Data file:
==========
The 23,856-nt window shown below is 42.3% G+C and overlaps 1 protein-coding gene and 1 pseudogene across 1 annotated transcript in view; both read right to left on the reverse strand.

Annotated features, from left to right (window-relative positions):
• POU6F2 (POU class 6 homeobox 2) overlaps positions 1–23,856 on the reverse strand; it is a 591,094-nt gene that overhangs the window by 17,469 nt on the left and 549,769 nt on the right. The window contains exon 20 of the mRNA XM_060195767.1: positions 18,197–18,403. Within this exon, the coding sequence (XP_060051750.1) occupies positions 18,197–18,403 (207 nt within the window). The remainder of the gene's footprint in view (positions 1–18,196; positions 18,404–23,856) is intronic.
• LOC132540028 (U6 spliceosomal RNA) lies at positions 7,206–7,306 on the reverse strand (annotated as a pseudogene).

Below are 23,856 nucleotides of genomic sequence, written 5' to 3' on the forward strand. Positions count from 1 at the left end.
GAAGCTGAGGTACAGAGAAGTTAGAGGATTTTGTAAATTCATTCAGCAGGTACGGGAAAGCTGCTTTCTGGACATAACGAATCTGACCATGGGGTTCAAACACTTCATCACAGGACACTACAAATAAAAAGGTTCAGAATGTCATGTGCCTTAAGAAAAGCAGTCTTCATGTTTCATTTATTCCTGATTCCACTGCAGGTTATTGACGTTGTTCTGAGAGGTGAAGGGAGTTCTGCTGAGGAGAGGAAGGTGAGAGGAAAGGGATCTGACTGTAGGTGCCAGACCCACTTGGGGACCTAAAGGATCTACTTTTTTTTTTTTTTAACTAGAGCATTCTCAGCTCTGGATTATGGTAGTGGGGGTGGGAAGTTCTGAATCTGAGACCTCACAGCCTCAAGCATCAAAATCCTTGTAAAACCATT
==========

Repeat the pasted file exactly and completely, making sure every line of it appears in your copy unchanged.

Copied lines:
The 23,856-nt window shown below is 42.3% G+C and overlaps 1 protein-coding gene and 1 pseudogene across 1 annotated transcript in view; both read right to left on the reverse strand.

Annotated features, from left to right (window-relative positions):
• POU6F2 (POU class 6 homeobox 2) overlaps positions 1–23,856 on the reverse strand; it is a 591,094-nt gene that overhangs the window by 17,469 nt on the left and 549,769 nt on the right. The window contains exon 20 of the mRNA XM_060195767.1: positions 18,197–18,403. Within this exon, the coding sequence (XP_060051750.1) occupies positions 18,197–18,403 (207 nt within the window). The remainder of the gene's footprint in view (positions 1–18,196; positions 18,404–23,856) is intronic.
• LOC132540028 (U6 spliceosomal RNA) lies at positions 7,206–7,306 on the reverse strand (annotated as a pseudogene).

Below are 23,856 nucleotides of genomic sequence, written 5' to 3' on the forward strand. Positions count from 1 at the left end.
GAAGCTGAGGTACAGAGAAGTTAGAGGATTTTGTAAATTCATTCAGCAGGTACGGGAAAGCTGCTTTCTGGACATAACGAATCTGACCATGGGGTTCAAACACTTCATCACAGGACACTACAAATAAAAAGGTTCAGAATGTCATGTGCCTTAAGAAAAGCAGTCTTCATGTTTCATTTATTCCTGATTCCACTGCAGGTTATTGACGTTGTTCTGAGAGGTGAAGGGAGTTCTGCTGAGGAGAGGAAGGTGAGAGGAAAGGGATCTGACTGTAGGTGCCAGACCCACTTGGGGACCTAAAGGATCTACTTTTTTTTTTTTTTAACTAGAGCATTCTCAGCTCTGGATTATGGTAGTGGGGGTGGGAAGTTCTGAATCTGAGACCTCACAGCCTCAAGCATCAAAATCCTTGTAAAACCATT